If time is money, your college student’s summer vacation is valuable, even if it’s spent sleeping in or working a part-time retail job. Consider the following tips to ensure that your student’s break is productive and well-spent:
Advise your student to go back through all of her notes, tests, textbooks and important class materials at the beginning of summer, while the information is still fresh in her mind. By organizing schoolwork now that she’ll need down the road, she’ll save herself time and frustration – and avoid a messy pile of loose papers and notebooks that will lose meaning as time passes. By making a list now of supplies and materials she needs at the beginning of the next semester, your student will feel more prepared and ready to jump back into classes in the fall. Also, it’s never too early to start scouring used textbook sites, like textbooksRus.com, Alibris.com and AbeBooks.com, if your student knows what textbooks she’ll need.
Even if your student didn’t land a summer internship, that doesn’t mean she has no opportunity for professional development. Encourage her to contact family friends or relatives – or even cold call local businesses – who are in the line of work she’s pursuing. They might have an opportunity for her to shadow a professional for a day, learning the ins and outs of the job and industry. Also, many associations and network groups get together regularly and welcome college students to attend their meetings.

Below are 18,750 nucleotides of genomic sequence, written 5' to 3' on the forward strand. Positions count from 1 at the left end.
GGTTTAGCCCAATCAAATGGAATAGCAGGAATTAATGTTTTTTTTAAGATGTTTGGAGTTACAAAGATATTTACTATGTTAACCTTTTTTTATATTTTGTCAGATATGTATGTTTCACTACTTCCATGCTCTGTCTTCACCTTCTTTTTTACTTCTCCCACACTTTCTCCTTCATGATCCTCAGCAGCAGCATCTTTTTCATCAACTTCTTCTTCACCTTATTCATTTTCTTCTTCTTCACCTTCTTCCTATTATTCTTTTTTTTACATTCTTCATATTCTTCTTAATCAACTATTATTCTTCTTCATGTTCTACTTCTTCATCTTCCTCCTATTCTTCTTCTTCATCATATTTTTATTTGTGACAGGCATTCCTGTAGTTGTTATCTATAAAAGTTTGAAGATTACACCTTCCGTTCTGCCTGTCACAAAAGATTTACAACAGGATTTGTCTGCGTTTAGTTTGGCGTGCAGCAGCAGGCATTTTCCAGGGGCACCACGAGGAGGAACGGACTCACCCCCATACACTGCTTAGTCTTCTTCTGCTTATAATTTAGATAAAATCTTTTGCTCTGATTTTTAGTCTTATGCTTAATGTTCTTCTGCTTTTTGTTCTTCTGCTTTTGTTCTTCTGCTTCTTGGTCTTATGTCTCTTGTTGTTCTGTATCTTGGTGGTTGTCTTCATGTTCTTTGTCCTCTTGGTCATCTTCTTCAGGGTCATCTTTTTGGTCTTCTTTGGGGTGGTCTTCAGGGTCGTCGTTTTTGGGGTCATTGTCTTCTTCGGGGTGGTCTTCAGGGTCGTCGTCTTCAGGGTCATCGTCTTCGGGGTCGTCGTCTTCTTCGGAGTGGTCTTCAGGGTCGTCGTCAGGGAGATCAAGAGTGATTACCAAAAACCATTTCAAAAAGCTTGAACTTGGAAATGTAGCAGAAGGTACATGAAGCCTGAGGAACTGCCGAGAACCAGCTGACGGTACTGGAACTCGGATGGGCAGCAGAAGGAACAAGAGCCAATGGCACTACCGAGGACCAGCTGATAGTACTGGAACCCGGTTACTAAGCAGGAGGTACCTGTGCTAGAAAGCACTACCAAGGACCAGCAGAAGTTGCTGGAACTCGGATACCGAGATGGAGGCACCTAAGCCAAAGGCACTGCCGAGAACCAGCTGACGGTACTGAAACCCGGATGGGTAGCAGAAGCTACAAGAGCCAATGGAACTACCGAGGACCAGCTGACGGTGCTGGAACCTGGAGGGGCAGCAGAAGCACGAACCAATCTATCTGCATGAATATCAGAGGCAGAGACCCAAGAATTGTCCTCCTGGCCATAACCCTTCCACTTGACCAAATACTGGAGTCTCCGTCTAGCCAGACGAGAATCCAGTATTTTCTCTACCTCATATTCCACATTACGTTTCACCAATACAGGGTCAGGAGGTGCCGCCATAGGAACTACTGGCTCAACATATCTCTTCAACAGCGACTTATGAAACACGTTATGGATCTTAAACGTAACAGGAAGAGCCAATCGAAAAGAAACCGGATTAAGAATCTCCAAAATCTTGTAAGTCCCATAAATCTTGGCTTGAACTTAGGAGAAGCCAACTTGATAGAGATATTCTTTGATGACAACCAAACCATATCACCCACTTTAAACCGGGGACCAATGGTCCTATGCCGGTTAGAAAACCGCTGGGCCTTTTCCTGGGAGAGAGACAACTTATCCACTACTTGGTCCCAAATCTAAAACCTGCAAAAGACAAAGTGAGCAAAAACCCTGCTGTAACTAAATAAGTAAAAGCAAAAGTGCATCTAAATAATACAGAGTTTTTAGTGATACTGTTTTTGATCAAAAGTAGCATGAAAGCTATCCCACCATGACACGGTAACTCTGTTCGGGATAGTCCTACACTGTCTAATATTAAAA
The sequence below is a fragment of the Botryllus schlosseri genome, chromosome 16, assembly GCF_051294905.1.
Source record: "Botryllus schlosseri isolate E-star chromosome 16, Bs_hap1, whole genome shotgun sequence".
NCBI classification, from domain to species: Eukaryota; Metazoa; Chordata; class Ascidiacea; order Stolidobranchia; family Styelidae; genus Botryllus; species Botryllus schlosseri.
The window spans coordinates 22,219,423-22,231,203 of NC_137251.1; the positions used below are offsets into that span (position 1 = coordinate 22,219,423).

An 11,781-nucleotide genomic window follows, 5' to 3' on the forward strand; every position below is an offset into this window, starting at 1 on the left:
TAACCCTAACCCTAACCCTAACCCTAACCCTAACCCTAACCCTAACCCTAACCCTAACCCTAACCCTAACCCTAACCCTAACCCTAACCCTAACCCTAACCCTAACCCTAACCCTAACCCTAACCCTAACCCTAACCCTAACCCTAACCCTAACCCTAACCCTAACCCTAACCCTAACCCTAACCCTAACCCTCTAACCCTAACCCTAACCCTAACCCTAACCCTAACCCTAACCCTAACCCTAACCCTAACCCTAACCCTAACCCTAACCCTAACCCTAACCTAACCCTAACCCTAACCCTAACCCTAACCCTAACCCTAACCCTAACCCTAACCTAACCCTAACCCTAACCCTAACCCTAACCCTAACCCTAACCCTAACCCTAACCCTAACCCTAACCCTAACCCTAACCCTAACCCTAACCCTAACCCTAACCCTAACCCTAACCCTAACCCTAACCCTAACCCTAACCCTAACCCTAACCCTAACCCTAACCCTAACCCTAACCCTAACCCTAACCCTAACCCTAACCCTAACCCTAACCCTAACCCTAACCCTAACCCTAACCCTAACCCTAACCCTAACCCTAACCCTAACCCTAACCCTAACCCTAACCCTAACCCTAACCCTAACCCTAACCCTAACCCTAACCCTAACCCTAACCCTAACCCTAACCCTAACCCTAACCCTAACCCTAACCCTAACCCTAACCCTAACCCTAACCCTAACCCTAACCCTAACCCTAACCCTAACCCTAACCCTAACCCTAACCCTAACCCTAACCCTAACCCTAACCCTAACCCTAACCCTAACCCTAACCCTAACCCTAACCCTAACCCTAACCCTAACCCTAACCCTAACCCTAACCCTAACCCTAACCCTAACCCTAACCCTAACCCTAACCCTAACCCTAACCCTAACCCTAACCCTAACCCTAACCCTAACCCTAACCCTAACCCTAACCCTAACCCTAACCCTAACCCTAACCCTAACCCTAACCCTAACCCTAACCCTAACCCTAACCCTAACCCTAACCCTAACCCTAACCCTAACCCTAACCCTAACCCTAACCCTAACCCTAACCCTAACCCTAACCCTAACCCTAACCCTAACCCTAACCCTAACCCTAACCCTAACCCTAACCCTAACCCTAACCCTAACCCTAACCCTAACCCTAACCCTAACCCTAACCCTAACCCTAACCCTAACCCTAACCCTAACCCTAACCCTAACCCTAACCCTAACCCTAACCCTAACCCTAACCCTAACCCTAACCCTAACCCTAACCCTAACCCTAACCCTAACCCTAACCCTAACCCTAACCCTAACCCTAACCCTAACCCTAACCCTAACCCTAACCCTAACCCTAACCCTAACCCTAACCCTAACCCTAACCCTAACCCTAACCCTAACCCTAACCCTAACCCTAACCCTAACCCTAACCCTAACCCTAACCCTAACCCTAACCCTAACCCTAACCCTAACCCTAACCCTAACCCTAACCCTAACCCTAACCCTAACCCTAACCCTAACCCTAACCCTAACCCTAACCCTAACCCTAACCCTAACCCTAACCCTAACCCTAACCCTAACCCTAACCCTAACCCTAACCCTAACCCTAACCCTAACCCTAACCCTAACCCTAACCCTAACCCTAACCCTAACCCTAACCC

If your student isn’t taking summer classes, her textbooks will likely be closed until she receives the next round of syllabi. And if your student is taking summer classes, extra reading is probably the last thing on her list of to-dos. But reading for pleasure and personal growth can be a productive way to spend free time. Whether it’s a self-help book or a novel, reading can help broaden your student’s perspectives and get the creative juices flowing.
For students who move back home during the summer, cutting down on living expenses is a great motivation to start saving and refining the budget. Help your student analyze her finances and the upcoming costs for next year. Students who have paid internships or jobs should decide early on to save a portion of all income, and parents can help form a plan to allocate the rest of their money.
Rest and relaxation is as important as anything else this summer. Make sure your student has time to spend with friends and unwind from the school year. Learning to make time for work and play can be a challenging balance, and summertime is a good reminder that we need time off if we want to be efficient and diligent when it’s time to work. Consider taking a family vacation to reconnect with your student and help her – and you – prepare for next year.